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LIBRT FILIPINO SUBJECT BE REMOVED AS A COLLEGE CORE SUBJECT

"General Education Curriculum: Holistic Understandings, Intellectual and Civic Competencies"


CHED MEMORANDUM NO. 20, SERIES OF 2013.

At the onset, let it be said that critics have reduced CHED Memorandum Order No. 20 to an order merely
to remove Filipino/Tagalog as a core subject and that the same CMO has reduced the national language
in jeopardy. The truth, ladies and gentlemen and this honorable tribunal, it has not.

Let it be said that CHED Memorandum Order No. 20 is entitled as “"General Education Curriculum: Holistic
Understandings, Intellectual and Civic Competencies". It is, thus, not an order to solely and exclusively
remove Filipino/Tagalog as a core subject. Rather, it is an order to work more on specialized learning or
on a particular discipline. CMO No. 20, therefore, is a move towards learning competency-based standards
by limiting the General Education Curriculum (GEC) to 36 units.

On the affirmative side, we shall set the parameters of the debate on CHED Memorandum Order no. 20
and its application in the Philippine education system.

As the first speaker, I will be discussing the necessity of the implementation of CMO No. 20. The second
speaker will be arguing its beneficiality and the third speaker will be arguing its practicability.

NECESSITY

On the issue of necessity, the implementation of CMO No. 20 is necessary based on one main point:
TO ADDRESS POOR EDUCATION SYSTEM OF THE PHILIPPINES

On to my argument Mr. Chair, it is the position of the affirmative side that the implementation of CMO
20 is necessary to improve the education system of the Philippines.

TO ADDRESS POOR EDUCATION SYSTEM OF THE PHILIPPINES

CMO No. 20 should be assessed vis-à-vis the educational reforms in the Philippines including the K-12
program. Prior to its implementation, the Philippines was the only country in Asia, and one of only a few
in the world, to have a basic education system of just 10 years, thus affecting student’s global
competitiveness.

At a forum on Innovation and Entrepreneurship for a Globally Competitive Philippines, the co-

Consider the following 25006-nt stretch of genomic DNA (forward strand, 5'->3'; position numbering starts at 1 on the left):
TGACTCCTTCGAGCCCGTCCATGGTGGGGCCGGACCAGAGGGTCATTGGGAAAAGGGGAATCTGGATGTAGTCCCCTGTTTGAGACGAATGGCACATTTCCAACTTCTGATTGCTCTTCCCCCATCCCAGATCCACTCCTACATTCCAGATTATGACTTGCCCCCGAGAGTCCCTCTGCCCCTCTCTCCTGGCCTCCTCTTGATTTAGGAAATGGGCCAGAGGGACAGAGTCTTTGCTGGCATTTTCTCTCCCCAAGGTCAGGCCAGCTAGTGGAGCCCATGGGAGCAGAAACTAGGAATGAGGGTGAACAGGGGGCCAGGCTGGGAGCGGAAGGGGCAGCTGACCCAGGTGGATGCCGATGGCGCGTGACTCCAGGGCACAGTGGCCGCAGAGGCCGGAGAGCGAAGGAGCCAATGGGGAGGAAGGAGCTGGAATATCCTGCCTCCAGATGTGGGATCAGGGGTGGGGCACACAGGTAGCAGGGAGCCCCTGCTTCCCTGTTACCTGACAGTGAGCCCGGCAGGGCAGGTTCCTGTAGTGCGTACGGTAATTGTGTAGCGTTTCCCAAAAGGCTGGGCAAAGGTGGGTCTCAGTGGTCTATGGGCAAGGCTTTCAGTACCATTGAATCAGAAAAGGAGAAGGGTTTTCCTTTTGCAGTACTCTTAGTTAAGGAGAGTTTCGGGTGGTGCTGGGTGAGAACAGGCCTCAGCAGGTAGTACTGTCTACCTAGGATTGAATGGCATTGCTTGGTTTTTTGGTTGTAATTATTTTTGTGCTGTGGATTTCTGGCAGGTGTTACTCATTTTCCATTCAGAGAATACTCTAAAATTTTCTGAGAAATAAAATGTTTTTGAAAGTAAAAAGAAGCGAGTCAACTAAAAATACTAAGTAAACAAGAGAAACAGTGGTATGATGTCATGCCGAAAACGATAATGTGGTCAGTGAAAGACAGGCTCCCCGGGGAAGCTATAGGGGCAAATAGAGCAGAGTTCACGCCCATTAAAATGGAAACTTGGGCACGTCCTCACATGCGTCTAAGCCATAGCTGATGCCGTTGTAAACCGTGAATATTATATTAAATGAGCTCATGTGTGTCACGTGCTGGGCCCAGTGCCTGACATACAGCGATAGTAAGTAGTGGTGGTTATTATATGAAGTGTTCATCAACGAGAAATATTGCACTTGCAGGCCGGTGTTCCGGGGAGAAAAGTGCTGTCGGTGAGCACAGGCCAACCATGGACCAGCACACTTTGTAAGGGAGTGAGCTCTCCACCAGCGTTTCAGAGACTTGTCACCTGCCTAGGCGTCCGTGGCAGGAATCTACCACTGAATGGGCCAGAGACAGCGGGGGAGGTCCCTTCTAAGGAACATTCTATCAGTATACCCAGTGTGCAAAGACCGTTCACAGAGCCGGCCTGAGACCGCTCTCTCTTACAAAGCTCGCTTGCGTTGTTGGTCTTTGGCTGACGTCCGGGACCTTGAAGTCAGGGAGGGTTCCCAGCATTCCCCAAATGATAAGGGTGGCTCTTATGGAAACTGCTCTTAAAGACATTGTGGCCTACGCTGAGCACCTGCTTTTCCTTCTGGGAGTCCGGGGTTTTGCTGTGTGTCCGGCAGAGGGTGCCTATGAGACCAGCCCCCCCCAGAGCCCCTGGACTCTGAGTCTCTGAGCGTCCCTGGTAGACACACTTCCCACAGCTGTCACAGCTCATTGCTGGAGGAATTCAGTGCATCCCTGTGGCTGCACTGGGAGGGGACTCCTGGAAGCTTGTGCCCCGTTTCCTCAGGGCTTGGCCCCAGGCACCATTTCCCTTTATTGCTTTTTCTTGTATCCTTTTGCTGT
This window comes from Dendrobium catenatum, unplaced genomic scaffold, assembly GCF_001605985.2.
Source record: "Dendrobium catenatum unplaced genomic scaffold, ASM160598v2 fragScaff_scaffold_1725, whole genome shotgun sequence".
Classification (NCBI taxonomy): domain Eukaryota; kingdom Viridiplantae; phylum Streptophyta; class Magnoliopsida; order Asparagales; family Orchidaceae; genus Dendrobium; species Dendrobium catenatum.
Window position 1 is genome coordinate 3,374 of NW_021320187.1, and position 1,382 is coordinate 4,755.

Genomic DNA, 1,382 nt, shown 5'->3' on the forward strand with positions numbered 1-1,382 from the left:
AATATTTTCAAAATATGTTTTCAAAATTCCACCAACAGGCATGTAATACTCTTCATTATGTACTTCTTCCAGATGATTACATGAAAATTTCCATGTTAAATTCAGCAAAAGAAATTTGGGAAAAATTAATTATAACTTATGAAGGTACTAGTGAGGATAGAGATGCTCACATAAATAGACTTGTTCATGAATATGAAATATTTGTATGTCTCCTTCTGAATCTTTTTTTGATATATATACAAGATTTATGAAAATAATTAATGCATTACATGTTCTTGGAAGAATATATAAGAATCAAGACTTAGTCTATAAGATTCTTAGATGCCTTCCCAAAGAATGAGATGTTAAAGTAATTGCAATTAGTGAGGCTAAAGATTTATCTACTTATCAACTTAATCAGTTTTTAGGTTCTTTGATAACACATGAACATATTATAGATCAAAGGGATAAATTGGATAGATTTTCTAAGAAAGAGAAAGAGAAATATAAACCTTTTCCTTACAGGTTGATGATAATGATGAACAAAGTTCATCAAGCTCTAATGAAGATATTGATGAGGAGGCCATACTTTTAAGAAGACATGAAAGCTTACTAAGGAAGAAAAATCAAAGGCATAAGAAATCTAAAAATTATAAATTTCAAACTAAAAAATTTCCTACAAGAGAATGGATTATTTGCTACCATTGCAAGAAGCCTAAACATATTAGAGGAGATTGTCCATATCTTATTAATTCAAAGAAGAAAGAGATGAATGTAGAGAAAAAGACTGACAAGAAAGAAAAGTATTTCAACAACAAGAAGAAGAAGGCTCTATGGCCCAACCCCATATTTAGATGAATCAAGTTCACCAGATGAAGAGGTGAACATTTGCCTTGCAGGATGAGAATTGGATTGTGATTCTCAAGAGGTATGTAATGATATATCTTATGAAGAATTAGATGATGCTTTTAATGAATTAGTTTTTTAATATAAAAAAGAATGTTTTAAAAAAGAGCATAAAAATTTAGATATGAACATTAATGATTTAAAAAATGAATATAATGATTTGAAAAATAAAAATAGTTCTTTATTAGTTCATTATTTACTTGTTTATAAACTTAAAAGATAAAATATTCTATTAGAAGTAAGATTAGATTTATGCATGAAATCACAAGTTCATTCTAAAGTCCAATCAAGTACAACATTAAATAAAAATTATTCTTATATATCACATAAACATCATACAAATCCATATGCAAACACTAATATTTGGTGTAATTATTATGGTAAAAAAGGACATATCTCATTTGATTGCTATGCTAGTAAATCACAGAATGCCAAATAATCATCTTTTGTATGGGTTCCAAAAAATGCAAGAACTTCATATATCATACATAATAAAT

chairman of the National Competitiveness Council (NCC), Mr. Guillermo M. Luz, presented the disturbing
results of the 2010-2011 Global Competitiveness Report of the World Economic Forum, which showed
that the Philippines only fared better than Cambodia, among the eight Southeast Asian countries that
were surveyed in the field of education.

In all categories, the Philippines was falling behind Singapore, Brunei, Malaysia, Indonesia, Thailand
and Vietnam. The Philippines ranks a poor seventh among nine Southeast Asian nations in the area of
education and innovation. According to the 2013-2014 World Economic Forum (WEF) Global
Competitiveness report. Out of 148 countries worldwide, the Philippines climbed two notches since 2012,
ranking 96th. However, this is still a far leap from neighbors Singapore (2nd), Brunei (23rd), and Malaysia
(33rd) which fared well.
With all these problems in the education system, CMO No. 20 together with the K-12 program has
been put into action as part of the educational reforms in the Philippines. The K-12 program added two
more years to the basic education curriculum. This means that the language instruction including
Tagalog/Filipino are already intensified in the aforementioned program. Thus, there is really no removal
or elimination of Tagalog/Filipino subjects in the education system.

The truth of the matter is that Tagalog/Filipino languages are already embedded in the high school
level of the K-12 program, thus there is no erosion of the national language. If we are scaling back language
instruction in college, it is simply because we are already intensifying language instruction in basic
education. All these actions are part of a greater scheme of educational reform in the Philippines in order
to improve the educational system in the country.